What are the various Functions of Marketing?

What is Marketing?

The American Marketing Association (AMA) defines marketing as the activity, set of institutions, and processes for creating, communicating, delivering, and exchanging offerings that have value for customers, clients, partners, and society. Over the years, marketing has transformed from being print and TV media-dependent to relying more on the internet because of the reach and scope of the latter. The primary objective of marketing is to take a product or service, identify the ideal/target customers or consumers, and draw their attention towards the product/service.

The overall marketing strategy depends on consumers’ perception or understanding of the product, quality, durability, availability, and price point.

What is a Market?

The market is the place or set-up where potential buyers and sellers meet to exchange their products or services. In short, it is a medium that allows transactions that include products, services, and information, in complete adherence to legalities and rules of the land where the transactions happen.

Markets can be broadly classified into physical markets and virtual markets. It can further be classified based on the products it transacts with (For example, cotton market, book market, etc.), location (For example, local, international), types of buyers (For example, consumers, traders), and quantity (For example, retail, wholesale, etc.). However, in the age of e-commerce, the term market is no longer confined to a limit. Instead, it now operates or functions in greater scope and span, making almost everyone a potential customer.

On the other hand, marketing encompasses every activity in a product’s life cycle, starting from designing to production and from production to consumption. Often, marketing is wrongly described as a post-production activity. Marketing usually begins before the production starts, as it is integral to understand the customer’s needs before a product is launched. This lead generation often is the first stage of marketing for a product.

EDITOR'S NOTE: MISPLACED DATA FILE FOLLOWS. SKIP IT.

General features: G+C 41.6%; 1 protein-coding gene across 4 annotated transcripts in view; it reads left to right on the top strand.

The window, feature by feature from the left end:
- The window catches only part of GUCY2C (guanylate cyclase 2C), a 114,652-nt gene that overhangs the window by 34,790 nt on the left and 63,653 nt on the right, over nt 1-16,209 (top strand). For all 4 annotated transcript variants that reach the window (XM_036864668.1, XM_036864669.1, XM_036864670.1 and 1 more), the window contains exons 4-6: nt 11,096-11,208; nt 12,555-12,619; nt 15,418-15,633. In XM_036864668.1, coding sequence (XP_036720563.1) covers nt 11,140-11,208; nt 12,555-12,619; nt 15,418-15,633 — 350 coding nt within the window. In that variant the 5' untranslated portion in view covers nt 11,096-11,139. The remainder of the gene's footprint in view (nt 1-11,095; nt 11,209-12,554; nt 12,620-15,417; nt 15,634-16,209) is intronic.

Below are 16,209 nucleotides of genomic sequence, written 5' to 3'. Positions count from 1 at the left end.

Functions of Marketing

Different functions of marketing are as follows −

  • Identifying Consumer/Customer Needs

This generally is the first step where the companies gather information and market insight to understand the need of the customers. This helps them to present products or services that closely match the demand.

  • Proper Planning

It is crucial as everyone involved in marketing needs to have a clear idea about the company’s objective and then chalk out the following steps to achieve the same.

  • Product Development

Based on the inputs from market research, this step helps the company build products for the consumers. Essential factors to be considered here are product design, durability, and cost.

  • Standardisation

This is the process of ensuring that each product developed by the company has the same quality, design, and standard for every consumer.

  • Product Packaging

Packaging often helps create the first impression of a product and thus it is a vital step in the process. Good packaging and labelling help a product achieve some amount of success in the market.

  • Product Branding

Branding happens when consumers tend to associate a particular product with a certain brand name (or producer’s name). This also helps build goodwill for the producers and products from the same brand name tends to gather some trust.

  • Customer Service

Another vital cog in the wheel is the customer support that an organization must offer to its consumers. This can be offered both pre-and post-sales.

  • Pricing

This again is a vital process for an organization. A product’s success or failure often depends on its pricing, besides other factors like demand and necessity. Fluctuations in the price of a product can be detrimental to its success.

  • Promotion of Products

Product promotion is the process of making consumers aware of a certain product by showcasing it to them through various channels and platforms. Advertising, media, personal selling, and publicity are some common mediums of promotion.